Although we will not know whether David Cameron has been able pull the proverbial rabbit from his hat until Friday and come back from Brussels with a settlement that he can put to the people, the campaigns for and against remaining in the EU started well before Christmas. Some argue that what Cameron has negotiated is largely irrelevant to whether people are in favour of remaining in the EU or not. This is a campaign that will be won or lost on the basis of fear. This is already evident in the media with newspapers putting forward fear stories on an almost daily basis. For instance, the Sunday Express says congestion charging could be introduced into towns across Britain under EU guidelines to reduce global warming…now that’s guaranteed to anger motorists and those who see the EU as simply interfering in people’s lives..while in the Sunday Times travel chiefs suggest that, in the event of Brexit, cheap flights are at risk…so no more cheap continental holidays. Eurosceptic Conservative Sir Bill Cash claims German MP Gunther Krichbaum told him the UK would not be able to survive on its own and could face crippling trade tariffs on its exports. Mr Krichbaum denies the claim and says he simply warned that Britain would no longer have access to the single market.
Although there is great enthusiasm either way for the referendum in the Westminster village. The Independent on Sunday highlights a poll suggesting the prime minister's personal ratings have slumped amid dissatisfaction with his EU renegotiation efforts. The numbers who look on David Cameron favourably dropped seven points in the past three months to 31 per cent- although the same poll sees support for the Tories over Labour extend to 14 points. I do not get any real enthusiasm from talking to people in Dunstable. In fact, if anything, it’s the reverse. Even those who say that they intend to vote in favour of the EU—and remember this is before the deal is finalised—do so with little enthusiasm…it’s a case of, on balance, I think we’re better remaining in but I can’t say that I have any real feeling for the EU. Young people, especially if you’re 16 and 17, feel short-changed by politicians who gave them the vote in the Scottish referendum but deny them in the equally constitutional EU referendum. That many would have voted to remain in the EU is perhaps why this was the case but that’s a political rather than constitutional decision. Although the current polls suggest that the ‘leave campaign’ had a slight lead, it is a campaign that is incoherent, divided and leaderless with competing organisations seemingly unable to come together while the ‘stay campaign’ appears—with the exception of Alan Johnson’s Labour pro-EU organisation—to have really not got going at all…whoever thought that Lord Rose should be the face of the remain campaign really don’t understand the general public at all…a bucket of Fried Chicken would have greater appeal.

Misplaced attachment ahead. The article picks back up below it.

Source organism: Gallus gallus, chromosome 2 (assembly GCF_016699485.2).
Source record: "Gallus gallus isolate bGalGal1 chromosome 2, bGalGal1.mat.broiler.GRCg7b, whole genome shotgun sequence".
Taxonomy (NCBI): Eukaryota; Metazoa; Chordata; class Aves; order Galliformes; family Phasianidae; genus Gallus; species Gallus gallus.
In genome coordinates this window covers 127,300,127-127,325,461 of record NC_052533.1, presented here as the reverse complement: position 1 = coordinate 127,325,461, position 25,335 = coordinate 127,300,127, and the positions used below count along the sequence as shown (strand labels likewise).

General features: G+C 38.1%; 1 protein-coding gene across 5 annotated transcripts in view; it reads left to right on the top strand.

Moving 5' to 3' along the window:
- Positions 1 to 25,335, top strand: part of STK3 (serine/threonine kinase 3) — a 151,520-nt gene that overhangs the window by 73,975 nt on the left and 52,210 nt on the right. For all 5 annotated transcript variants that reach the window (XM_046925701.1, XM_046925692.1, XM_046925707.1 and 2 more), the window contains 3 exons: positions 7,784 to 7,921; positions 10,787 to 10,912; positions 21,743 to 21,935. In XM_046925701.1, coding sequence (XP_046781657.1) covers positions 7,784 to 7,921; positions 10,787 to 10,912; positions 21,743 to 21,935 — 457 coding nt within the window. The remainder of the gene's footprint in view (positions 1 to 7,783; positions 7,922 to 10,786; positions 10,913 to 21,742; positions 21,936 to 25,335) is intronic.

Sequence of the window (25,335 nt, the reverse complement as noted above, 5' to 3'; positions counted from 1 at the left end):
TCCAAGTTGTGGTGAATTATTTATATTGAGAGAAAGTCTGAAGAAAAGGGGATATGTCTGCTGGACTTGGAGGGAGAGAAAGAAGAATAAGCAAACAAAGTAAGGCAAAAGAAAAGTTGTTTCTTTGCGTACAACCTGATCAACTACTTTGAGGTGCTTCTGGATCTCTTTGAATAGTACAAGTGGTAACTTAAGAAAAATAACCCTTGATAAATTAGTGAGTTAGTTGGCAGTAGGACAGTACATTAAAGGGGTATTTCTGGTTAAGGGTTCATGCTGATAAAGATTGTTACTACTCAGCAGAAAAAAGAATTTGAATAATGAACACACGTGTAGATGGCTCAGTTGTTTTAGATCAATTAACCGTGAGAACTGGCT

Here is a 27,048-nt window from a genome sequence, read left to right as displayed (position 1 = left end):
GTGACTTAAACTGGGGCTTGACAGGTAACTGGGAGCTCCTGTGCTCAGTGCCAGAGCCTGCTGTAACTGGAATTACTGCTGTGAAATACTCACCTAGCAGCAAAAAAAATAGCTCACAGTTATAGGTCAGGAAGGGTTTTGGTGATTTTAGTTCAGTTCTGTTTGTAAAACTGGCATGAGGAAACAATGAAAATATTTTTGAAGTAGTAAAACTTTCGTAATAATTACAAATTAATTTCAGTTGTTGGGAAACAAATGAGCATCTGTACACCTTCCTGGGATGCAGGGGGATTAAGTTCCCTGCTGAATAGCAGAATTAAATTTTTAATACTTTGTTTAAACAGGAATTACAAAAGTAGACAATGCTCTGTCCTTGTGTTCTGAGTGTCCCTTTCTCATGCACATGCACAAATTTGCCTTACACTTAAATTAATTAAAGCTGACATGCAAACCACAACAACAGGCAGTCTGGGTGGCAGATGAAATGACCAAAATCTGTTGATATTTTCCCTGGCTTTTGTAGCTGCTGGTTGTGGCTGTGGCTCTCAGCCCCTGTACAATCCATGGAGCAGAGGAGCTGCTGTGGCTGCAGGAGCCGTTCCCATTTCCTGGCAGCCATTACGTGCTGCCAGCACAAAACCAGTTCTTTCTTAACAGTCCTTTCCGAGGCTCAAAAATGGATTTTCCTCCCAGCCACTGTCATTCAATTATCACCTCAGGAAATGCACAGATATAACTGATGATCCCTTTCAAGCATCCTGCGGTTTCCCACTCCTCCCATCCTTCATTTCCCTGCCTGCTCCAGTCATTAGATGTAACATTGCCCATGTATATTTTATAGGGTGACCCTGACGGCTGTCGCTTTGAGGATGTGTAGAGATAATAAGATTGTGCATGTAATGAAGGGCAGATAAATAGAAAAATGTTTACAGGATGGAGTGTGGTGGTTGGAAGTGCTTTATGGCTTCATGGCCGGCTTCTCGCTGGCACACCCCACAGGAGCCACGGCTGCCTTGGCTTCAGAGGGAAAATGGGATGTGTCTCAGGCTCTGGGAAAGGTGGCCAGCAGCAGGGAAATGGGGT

In fact, looking at the limited nature of the negotiations, the mess of the remain campaign, the internal divisions in the leave campaign and the lack of enthusiasm among the public for the whole thing…it’s all a big stitch-up as one person confided in me…it’s hardly surprising that it’s a case of fear, more fear and yet more fear.